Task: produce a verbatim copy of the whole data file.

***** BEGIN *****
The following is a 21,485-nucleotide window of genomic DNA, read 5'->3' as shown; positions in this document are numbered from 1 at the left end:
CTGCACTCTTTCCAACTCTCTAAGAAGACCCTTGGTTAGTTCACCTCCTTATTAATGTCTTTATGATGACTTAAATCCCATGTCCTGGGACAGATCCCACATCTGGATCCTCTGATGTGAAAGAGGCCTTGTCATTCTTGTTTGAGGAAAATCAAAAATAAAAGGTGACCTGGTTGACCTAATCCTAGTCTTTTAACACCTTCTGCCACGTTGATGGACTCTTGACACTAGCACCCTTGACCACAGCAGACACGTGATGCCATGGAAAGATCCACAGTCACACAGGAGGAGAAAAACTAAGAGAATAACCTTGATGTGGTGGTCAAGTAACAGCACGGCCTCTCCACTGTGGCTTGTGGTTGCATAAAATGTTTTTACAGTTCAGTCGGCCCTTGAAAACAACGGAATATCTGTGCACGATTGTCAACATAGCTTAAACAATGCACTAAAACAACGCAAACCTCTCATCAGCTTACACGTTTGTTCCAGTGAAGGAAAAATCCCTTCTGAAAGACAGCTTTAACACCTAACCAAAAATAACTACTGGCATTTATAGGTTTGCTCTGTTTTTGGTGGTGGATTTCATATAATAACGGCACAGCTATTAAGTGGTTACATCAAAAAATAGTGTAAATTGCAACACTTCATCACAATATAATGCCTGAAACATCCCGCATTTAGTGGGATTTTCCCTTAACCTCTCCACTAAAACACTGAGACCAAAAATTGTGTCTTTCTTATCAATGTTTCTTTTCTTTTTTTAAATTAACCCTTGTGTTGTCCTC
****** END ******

The following is a 21,485-nucleotide window of genomic DNA, read 5'->3' as shown; positions in this document are numbered from 1 at the left end:
CTGCACTCTTTCCAACTCTCTAAGAAGACCCTTGGTTAGTTCACCTCCTTATTAATGTCTTTATGATGACTTAAATCCCATGTCCTGGGACAGATCCCACATCTGGATCCTCTGATGTGAAAGAGGCCTTGTCATTCTTGTTTGAGGAAAATCAAAAATAAAAGGTGACCTGGTTGACCTAATCCTAGTCTTTTAACACCTTCTGCCACGTTGATGGACTCTTGACACTAGCACCCTTGACCACAGCAGACACGTGATGCCATGGAAAGATCCACAGTCACACAGGAGGAGAAAAACTAAGAGAATAACCTTGATGTGGTGGTCAAGTAACAGCACGGCCTCTCCACTGTGGCTTGTGGTTGCATAAAATGTTTTTACAGTTCAGTCGGCCCTTGAAAACAACGGAATATCTGTGCACGATTGTCAACATAGCTTAAACAATGCACTAAAACAACGCAAACCTCTCATCAGCTTACACGTTTGTTCCAGTGAAGGAAAAATCCCTTCTGAAAGACAGCTTTAACACCTAACCAAAAATAACTACTGGCATTTATAGGTTTGCTCTGTTTTTGGTGGTGGATTTCATATAATAACGGCACAGCTATTAAGTGGTTACATCAAAAAATAGTGTAAATTGCAACACTTCATCACAATATAATGCCTGAAACATCCCGCATTTAGTGGGATTTTCCCTTAACCTCTCCACTAAAACACTGAGACCAAAAATTGTGTCTTTCTTATCAATGTTTCTTTTCTTTTTTTAAATTAACCCTTGTGTTGTCCTC